Cristy Trewartha has recently joined Community Research’s Researcher Database Whānau. She kindly shared her journey as a researcher with us.
Cristy Trewartha is a researcher and change strategist who has spent most of her career in family violence prevention mahi. Her mission is to empower communities with quality research to see themselves more clearly, to establish strengths and to assess what resources are needed to more effectively tackle change making from the grassroots and up.
With whakapapa on both her maternal and paternal sides from Scotland and the Cornish coast of England, Cristy firmly knows who she is and understands the importance of whakapapa and identity in her work and for those communities she seeks to support.
She grew in Long Bay and Waiake on the North Shore. After university she worked with young people in a range of settings and quickly observed just how much rangatahi in Aotearoa cope with day to day. With a desire to “get in front of the issues”, Cristy moved into public health and began to specialise in family violence prevention and influencing societal change.
In 2010, her Master’s dissertation “It is OK to help: effective community mobilisation to prevent family violence” was instrumental in establishing a kaupapa around Healthy Relationships in Tāmaki (HEART), a community-led movement in Glen Innes and Point England.
“My research was around how we as a society need to resource communities to make transformative change.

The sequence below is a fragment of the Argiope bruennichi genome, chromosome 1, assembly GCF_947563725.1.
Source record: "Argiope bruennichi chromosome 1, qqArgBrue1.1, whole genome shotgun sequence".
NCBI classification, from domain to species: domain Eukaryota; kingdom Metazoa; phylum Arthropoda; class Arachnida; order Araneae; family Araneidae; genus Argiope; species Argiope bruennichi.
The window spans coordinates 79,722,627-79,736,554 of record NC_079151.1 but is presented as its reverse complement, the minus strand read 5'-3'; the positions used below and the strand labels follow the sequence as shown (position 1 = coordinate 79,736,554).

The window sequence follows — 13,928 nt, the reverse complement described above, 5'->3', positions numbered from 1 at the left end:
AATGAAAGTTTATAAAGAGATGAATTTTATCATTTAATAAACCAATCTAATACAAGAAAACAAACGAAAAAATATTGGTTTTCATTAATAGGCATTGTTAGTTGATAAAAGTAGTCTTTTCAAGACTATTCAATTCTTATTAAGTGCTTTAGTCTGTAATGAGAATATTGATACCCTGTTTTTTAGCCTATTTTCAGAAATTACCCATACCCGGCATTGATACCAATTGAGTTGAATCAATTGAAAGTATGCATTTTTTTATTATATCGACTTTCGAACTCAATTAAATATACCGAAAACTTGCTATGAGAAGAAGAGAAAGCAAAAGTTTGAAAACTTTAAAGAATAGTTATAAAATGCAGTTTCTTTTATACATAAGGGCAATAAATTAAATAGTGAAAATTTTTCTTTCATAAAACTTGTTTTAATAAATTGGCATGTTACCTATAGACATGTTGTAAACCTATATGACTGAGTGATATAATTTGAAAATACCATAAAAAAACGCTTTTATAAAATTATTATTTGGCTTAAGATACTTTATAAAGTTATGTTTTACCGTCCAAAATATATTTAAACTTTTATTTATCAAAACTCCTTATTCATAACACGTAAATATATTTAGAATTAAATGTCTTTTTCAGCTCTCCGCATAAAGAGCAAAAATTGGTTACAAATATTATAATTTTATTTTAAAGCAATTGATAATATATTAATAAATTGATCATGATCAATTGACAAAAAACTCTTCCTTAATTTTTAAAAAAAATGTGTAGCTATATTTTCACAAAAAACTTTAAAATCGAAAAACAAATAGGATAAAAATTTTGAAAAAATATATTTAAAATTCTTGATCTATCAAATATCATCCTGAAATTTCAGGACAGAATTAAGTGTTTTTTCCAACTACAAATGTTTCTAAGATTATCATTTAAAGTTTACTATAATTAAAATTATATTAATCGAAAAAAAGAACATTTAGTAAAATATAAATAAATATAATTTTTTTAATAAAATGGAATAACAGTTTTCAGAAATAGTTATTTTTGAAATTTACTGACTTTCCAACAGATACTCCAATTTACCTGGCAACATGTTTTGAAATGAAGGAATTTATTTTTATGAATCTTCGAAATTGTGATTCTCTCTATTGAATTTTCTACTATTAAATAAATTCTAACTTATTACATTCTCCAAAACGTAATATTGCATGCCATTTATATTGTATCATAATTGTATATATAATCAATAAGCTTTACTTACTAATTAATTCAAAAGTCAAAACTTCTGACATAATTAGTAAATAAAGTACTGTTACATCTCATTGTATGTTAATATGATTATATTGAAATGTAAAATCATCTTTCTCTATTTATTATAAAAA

“After university, I noticed everything seemed to be geared towards addressing a problem after it happened. I also noticed most models in the mainstream used individualised approaches, because a lot of our services come from Western perspectives. Most of the problems I was looking at were societal problems so the individual approach just doesn’t make sense.
Cristy believes the best approach for any research project is for it to be community-led – “supporting a community to learn about themselves” and focus their efforts.
“A community needs to be ready for a piece of research to happen, rather than it be forced on them. Research also needs to be connected to action. I don’t have a lot of time for research for the sake of research – it needs to be practical and useful.”
In her PhD “Measuring Community Mobilisation”, Cristy developed a tool to measure community mobilisation (for further details read her article in Psychology Aotearoa and an E Tū Whānau article about her mahi). She used this to assess community mobilisation to address family violence and promote healthy relationships in the Tāmaki and Rānui communities, along with the Community Readiness Model. These tools assess where a community is at and can be used to assess change over time. Key focuses of assessment are leadership, resourcing, social cohesion, critical consciousness and participation.
As with most fields, COVID19 is impacting the ability to conduct research kanohi ki te kanohi (face to face) and although Zoom works for some streams of Cristy’s work, others have had to slow down.
“Some pieces of work, like the measurement tool I’m developing with E Tū Whānau need to be kanohi ki te kanohi, whakawhanaungatanga is the foundation for the mahi. We are just staying flexible and working with alerts levels to get to communities when we can.”
Cristy is the director of her own company, Change Strategy and Research and is based out of Whangārei. Her current work is across Aotearoa and includes a piece of research in her home community with the North Shore Family Violence Prevention network funded by Ministry of Social Development. She has a commitment to grounding her research in approaches that equally value tangata whenua and tangata tiriti world views.
Community Research welcomes Dr Cristy to our network of changemakers and looks forward to a future for Aotearoa informed by this kind of empowering research. Ka hāpai tātou!